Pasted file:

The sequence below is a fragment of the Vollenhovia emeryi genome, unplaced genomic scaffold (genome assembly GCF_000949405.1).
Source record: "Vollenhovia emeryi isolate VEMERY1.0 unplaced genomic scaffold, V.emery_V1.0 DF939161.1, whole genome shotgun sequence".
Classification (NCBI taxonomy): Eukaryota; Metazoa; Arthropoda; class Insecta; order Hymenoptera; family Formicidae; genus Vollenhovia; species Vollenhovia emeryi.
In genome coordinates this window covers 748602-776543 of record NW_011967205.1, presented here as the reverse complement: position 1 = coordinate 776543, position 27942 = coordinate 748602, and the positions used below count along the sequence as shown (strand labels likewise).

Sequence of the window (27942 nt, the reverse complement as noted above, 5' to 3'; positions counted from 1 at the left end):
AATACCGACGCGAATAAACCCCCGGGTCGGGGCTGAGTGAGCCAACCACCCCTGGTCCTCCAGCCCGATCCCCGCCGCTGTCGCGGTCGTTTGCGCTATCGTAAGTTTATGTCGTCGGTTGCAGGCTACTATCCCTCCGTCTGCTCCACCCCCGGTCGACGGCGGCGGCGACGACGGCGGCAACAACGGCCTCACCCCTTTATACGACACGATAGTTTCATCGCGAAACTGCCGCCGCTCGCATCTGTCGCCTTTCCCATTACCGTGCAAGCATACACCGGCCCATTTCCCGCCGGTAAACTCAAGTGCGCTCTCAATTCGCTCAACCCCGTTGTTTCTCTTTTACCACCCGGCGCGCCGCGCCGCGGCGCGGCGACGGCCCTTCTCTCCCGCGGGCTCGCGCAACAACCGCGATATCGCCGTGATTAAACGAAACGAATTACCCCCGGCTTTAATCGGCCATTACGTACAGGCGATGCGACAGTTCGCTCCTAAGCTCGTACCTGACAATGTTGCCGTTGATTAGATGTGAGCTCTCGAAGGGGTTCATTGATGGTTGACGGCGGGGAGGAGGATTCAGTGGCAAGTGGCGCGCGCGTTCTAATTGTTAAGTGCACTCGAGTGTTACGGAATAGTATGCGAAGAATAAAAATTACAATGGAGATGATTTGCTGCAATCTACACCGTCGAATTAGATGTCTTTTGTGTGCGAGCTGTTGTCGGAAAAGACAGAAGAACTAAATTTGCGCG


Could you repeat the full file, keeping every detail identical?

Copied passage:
The sequence below is a fragment of the Vollenhovia emeryi genome, unplaced genomic scaffold (genome assembly GCF_000949405.1).
Source record: "Vollenhovia emeryi isolate VEMERY1.0 unplaced genomic scaffold, V.emery_V1.0 DF939161.1, whole genome shotgun sequence".
Classification (NCBI taxonomy): Eukaryota; Metazoa; Arthropoda; class Insecta; order Hymenoptera; family Formicidae; genus Vollenhovia; species Vollenhovia emeryi.
In genome coordinates this window covers 748602-776543 of record NW_011967205.1, presented here as the reverse complement: position 1 = coordinate 776543, position 27942 = coordinate 748602, and the positions used below count along the sequence as shown (strand labels likewise).

Sequence of the window (27942 nt, the reverse complement as noted above, 5' to 3'; positions counted from 1 at the left end):
AATACCGACGCGAATAAACCCCCGGGTCGGGGCTGAGTGAGCCAACCACCCCTGGTCCTCCAGCCCGATCCCCGCCGCTGTCGCGGTCGTTTGCGCTATCGTAAGTTTATGTCGTCGGTTGCAGGCTACTATCCCTCCGTCTGCTCCACCCCCGGTCGACGGCGGCGGCGACGACGGCGGCAACAACGGCCTCACCCCTTTATACGACACGATAGTTTCATCGCGAAACTGCCGCCGCTCGCATCTGTCGCCTTTCCCATTACCGTGCAAGCATACACCGGCCCATTTCCCGCCGGTAAACTCAAGTGCGCTCTCAATTCGCTCAACCCCGTTGTTTCTCTTTTACCACCCGGCGCGCCGCGCCGCGGCGCGGCGACGGCCCTTCTCTCCCGCGGGCTCGCGCAACAACCGCGATATCGCCGTGATTAAACGAAACGAATTACCCCCGGCTTTAATCGGCCATTACGTACAGGCGATGCGACAGTTCGCTCCTAAGCTCGTACCTGACAATGTTGCCGTTGATTAGATGTGAGCTCTCGAAGGGGTTCATTGATGGTTGACGGCGGGGAGGAGGATTCAGTGGCAAGTGGCGCGCGCGTTCTAATTGTTAAGTGCACTCGAGTGTTACGGAATAGTATGCGAAGAATAAAAATTACAATGGAGATGATTTGCTGCAATCTACACCGTCGAATTAGATGTCTTTTGTGTGCGAGCTGTTGTCGGAAAAGACAGAAGAACTAAATTTGCGCG